Now, I am currently involved reveiwing a Chapter 7 Debtor's dispute with L and I for contractor fines - the corporation was doing work outside of the area in which it carried licensure. This is playing out to the Debtors favor so far - the citations seem issued to the corporation - not to the individual owner. The state seems to be hedging and backpeddling and not commiting to whether there is personal liability being asserted against someone who was not actually cited. So far my request for a commitment to a postion (individual liabile for fine issued to corporation liable or not and under what basis) has resulted in a mountain of paperwork (like a response to discovery even though I have conducted no discovery) and no commitment.....stay tuned is all I can say.....

    So I feel that Mr. Avenesian is headed down the right road in his analysis. We probably need to know some more about what type of L and I obligations are being asserted with some more specifics. The devil is in the details on this one.....

    Thanks for posting in this great forum - if you need help, give a call!

    James H. MaGee, Washington Bankruptcy Attorney Offices in Tacoma, Puyallup and Bremerton 253 383 1001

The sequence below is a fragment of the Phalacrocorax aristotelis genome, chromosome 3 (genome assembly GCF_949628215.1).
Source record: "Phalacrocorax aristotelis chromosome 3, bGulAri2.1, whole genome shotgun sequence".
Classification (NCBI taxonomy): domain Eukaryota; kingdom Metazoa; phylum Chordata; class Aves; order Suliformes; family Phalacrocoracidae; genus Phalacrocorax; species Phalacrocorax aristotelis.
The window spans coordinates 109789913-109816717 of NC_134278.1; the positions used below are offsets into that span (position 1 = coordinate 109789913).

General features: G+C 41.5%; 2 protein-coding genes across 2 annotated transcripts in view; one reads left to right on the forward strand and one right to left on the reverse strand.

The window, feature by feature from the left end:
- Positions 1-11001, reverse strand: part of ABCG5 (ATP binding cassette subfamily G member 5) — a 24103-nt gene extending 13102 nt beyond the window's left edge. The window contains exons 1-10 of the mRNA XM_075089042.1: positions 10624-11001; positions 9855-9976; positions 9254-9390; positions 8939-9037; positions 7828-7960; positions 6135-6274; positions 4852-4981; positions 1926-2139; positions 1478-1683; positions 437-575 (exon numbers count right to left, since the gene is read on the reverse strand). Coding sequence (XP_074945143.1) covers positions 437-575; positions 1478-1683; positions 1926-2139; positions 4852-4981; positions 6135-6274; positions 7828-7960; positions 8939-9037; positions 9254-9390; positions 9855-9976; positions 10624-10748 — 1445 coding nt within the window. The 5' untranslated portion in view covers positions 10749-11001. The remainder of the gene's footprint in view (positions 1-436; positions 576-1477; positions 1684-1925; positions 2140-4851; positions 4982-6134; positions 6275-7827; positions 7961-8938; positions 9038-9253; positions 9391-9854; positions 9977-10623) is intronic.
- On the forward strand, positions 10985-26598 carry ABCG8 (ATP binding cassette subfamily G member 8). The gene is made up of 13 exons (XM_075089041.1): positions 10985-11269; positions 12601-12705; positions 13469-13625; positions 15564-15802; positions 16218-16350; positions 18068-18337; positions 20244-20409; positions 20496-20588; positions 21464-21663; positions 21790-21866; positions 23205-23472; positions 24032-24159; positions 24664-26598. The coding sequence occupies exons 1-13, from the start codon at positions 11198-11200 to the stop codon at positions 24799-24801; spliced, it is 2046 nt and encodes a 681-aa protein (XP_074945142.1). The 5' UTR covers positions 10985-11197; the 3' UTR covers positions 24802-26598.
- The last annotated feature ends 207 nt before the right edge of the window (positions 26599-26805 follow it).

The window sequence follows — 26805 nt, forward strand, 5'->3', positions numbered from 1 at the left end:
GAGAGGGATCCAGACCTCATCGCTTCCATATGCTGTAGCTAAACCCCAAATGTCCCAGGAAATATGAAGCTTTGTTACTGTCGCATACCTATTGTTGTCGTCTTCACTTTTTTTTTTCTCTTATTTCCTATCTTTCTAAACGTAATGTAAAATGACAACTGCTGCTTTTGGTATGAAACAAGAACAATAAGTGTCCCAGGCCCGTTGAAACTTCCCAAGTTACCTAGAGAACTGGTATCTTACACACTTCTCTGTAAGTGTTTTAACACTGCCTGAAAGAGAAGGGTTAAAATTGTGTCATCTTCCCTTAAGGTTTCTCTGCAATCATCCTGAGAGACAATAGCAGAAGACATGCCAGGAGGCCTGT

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  • Should my husband and I reaffirm our mortgage during our Ch 7?

    I was under the impression this would not even be an option and our mortgage company surprised us by sending the paperwork. I understand the benefits to not signing, but doesn't that also lessen our strength as homeowners, specifically possibly g...

    James’s Answer

    • Selected as best answer

    My first inquiry is "where is your bankruptcy attorney"? Your attorney is under a responsibility to talk to you about this question. If he/she won't talk to you about it, then complain. I have a specific written statement that I give to the client twice with specific written recommendations about reaffirming, but then I do alot of cases (almost 400 last year) and have 5 staff to help out. And I am also available for such consults for all my clients confused about such issues as reaffirming - but my written instructions are good - I don't get too many follow up requests for info from clients about reaffirming.

    If it is a second mortgage then DO NOT reaffirm - I can't think of hardly any good reason to reaffirm on a second mortgage as there is post-foreclosure recourse liability for the second mortgage - I suppose there may be some exceptions, and if there are any good exceptions, then I hope some other attorney will post a comment and let me know "when" it is a good idea to reaffirm a second mortgage residential obligation.